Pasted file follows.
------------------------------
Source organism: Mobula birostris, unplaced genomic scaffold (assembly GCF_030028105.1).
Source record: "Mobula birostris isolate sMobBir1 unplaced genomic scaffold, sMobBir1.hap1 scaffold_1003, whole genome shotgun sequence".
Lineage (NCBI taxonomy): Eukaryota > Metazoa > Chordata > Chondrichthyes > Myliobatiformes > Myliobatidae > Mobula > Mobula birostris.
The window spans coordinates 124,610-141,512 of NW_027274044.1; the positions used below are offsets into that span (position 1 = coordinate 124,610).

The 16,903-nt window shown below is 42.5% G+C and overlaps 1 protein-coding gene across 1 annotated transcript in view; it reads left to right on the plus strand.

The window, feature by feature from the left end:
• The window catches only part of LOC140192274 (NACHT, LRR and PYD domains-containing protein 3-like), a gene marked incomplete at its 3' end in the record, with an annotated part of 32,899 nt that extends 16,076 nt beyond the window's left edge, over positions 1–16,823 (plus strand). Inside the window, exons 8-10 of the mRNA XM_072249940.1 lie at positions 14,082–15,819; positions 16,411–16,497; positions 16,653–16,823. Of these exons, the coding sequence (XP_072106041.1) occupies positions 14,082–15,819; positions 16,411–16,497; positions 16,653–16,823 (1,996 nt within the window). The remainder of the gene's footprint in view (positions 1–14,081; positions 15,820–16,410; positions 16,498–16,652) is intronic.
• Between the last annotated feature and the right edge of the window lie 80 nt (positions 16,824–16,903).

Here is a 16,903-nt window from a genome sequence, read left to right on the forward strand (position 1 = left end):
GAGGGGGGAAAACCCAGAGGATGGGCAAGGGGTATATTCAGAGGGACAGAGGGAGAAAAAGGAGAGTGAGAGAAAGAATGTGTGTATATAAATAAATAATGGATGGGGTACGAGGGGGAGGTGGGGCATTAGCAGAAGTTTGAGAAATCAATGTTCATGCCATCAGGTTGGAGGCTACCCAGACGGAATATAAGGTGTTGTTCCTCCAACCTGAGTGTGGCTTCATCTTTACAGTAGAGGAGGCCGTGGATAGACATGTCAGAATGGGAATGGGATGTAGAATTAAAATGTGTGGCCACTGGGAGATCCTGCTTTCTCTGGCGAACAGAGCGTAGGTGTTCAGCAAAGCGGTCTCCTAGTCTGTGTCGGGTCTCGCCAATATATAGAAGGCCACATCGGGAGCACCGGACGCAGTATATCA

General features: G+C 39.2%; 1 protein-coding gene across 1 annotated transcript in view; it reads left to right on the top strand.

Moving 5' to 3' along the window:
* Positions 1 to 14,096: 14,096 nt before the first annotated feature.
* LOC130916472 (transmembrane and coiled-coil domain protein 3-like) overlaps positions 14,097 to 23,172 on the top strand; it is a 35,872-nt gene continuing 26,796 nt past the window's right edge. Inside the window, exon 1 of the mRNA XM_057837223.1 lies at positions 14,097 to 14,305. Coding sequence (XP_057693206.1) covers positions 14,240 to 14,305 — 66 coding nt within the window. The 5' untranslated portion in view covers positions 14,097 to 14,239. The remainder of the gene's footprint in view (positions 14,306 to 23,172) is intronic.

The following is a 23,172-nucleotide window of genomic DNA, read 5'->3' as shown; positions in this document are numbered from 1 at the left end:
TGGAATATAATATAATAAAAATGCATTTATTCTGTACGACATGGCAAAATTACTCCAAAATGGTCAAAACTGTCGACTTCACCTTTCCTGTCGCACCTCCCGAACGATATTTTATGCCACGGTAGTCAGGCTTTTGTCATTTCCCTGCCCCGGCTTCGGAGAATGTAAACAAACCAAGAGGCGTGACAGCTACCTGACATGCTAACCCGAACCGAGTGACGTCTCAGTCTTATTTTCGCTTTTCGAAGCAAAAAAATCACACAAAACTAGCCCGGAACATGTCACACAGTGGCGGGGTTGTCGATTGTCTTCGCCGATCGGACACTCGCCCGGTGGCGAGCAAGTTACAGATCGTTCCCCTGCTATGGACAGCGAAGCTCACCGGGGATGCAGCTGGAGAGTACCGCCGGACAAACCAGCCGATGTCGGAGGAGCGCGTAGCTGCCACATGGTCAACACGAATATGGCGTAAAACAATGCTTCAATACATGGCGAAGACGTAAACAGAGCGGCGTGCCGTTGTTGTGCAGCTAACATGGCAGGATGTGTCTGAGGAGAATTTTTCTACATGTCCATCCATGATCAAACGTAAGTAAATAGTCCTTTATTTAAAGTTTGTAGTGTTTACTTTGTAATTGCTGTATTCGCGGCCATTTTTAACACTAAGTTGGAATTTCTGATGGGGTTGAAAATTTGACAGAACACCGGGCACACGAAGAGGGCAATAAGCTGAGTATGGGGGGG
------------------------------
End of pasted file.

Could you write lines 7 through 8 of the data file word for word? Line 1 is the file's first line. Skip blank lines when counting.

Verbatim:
• The window catches only part of LOC140192274 (NACHT, LRR and PYD domains-containing protein 3-like), a gene marked incomplete at its 3' end in the record, with an annotated part of 32,899 nt that extends 16,076 nt beyond the window's left edge, over positions 1–16,823 (plus strand). Inside the window, exons 8-10 of the mRNA XM_072249940.1 lie at positions 14,082–15,819; positions 16,411–16,497; positions 16,653–16,823. Of these exons, the coding sequence (XP_072106041.1) occupies positions 14,082–15,819; positions 16,411–16,497; positions 16,653–16,823 (1,996 nt within the window). The remainder of the gene's footprint in view (positions 1–14,081; positions 15,820–16,410; positions 16,498–16,652) is intronic.
• Between the last annotated feature and the right edge of the window lie 80 nt (positions 16,824–16,903).